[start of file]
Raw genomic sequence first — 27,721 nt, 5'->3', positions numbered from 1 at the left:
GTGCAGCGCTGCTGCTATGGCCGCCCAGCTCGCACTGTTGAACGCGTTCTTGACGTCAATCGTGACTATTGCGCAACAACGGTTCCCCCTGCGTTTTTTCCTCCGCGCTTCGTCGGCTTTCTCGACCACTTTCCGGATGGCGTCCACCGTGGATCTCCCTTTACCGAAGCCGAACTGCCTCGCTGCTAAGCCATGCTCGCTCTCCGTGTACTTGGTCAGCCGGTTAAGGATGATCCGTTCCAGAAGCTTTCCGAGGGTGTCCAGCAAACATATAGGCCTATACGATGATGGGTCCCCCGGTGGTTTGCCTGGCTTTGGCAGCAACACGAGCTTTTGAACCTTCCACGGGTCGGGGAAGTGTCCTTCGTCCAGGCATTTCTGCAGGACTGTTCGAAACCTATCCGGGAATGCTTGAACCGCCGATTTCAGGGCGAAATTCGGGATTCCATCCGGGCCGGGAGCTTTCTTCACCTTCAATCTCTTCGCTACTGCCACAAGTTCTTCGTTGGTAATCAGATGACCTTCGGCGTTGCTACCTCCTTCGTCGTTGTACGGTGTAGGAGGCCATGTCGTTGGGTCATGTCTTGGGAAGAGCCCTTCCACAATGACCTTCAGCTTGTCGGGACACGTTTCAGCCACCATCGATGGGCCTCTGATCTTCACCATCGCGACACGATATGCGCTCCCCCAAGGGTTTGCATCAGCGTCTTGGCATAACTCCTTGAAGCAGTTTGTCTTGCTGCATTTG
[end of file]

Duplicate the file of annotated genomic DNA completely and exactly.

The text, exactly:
Raw genomic sequence first — 27,721 nt, 5'->3', positions numbered from 1 at the left:
GTGCAGCGCTGCTGCTATGGCCGCCCAGCTCGCACTGTTGAACGCGTTCTTGACGTCAATCGTGACTATTGCGCAACAACGGTTCCCCCTGCGTTTTTTCCTCCGCGCTTCGTCGGCTTTCTCGACCACTTTCCGGATGGCGTCCACCGTGGATCTCCCTTTACCGAAGCCGAACTGCCTCGCTGCTAAGCCATGCTCGCTCTCCGTGTACTTGGTCAGCCGGTTAAGGATGATCCGTTCCAGAAGCTTTCCGAGGGTGTCCAGCAAACATATAGGCCTATACGATGATGGGTCCCCCGGTGGTTTGCCTGGCTTTGGCAGCAACACGAGCTTTTGAACCTTCCACGGGTCGGGGAAGTGTCCTTCGTCCAGGCATTTCTGCAGGACTGTTCGAAACCTATCCGGGAATGCTTGAACCGCCGATTTCAGGGCGAAATTCGGGATTCCATCCGGGCCGGGAGCTTTCTTCACCTTCAATCTCTTCGCTACTGCCACAAGTTCTTCGTTGGTAATCAGATGACCTTCGGCGTTGCTACCTCCTTCGTCGTTGTACGGTGTAGGAGGCCATGTCGTTGGGTCATGTCTTGGGAAGAGCCCTTCCACAATGACCTTCAGCTTGTCGGGACACGTTTCAGCCACCATCGATGGGCCTCTGATCTTCACCATCGCGACACGATATGCGCTCCCCCAAGGGTTTGCATCAGCGTCTTGGCATAACTCCTTGAAGCAGTTTGTCTTGCTGCATTTG